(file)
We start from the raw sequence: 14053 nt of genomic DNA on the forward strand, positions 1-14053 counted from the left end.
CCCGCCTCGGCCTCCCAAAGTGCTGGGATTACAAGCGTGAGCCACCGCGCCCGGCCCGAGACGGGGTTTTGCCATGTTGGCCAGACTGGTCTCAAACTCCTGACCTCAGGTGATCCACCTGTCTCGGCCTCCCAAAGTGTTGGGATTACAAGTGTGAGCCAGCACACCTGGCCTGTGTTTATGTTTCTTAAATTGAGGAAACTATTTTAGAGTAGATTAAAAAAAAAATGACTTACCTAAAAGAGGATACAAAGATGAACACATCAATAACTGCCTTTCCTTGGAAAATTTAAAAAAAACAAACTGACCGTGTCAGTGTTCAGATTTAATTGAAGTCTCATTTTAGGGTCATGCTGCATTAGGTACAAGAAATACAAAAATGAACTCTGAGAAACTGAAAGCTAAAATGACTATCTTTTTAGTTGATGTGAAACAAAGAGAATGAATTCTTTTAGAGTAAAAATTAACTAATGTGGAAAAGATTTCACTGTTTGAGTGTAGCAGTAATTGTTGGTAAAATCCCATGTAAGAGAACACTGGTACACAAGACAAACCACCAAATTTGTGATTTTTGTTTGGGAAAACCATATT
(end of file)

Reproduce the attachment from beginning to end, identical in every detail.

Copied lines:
We start from the raw sequence: 14053 nt of genomic DNA on the forward strand, positions 1-14053 counted from the left end.
CCCGCCTCGGCCTCCCAAAGTGCTGGGATTACAAGCGTGAGCCACCGCGCCCGGCCCGAGACGGGGTTTTGCCATGTTGGCCAGACTGGTCTCAAACTCCTGACCTCAGGTGATCCACCTGTCTCGGCCTCCCAAAGTGTTGGGATTACAAGTGTGAGCCAGCACACCTGGCCTGTGTTTATGTTTCTTAAATTGAGGAAACTATTTTAGAGTAGATTAAAAAAAAAATGACTTACCTAAAAGAGGATACAAAGATGAACACATCAATAACTGCCTTTCCTTGGAAAATTTAAAAAAAACAAACTGACCGTGTCAGTGTTCAGATTTAATTGAAGTCTCATTTTAGGGTCATGCTGCATTAGGTACAAGAAATACAAAAATGAACTCTGAGAAACTGAAAGCTAAAATGACTATCTTTTTAGTTGATGTGAAACAAAGAGAATGAATTCTTTTAGAGTAAAAATTAACTAATGTGGAAAAGATTTCACTGTTTGAGTGTAGCAGTAATTGTTGGTAAAATCCCATGTAAGAGAACACTGGTACACAAGACAAACCACCAAATTTGTGATTTTTGTTTGGGAAAACCATATT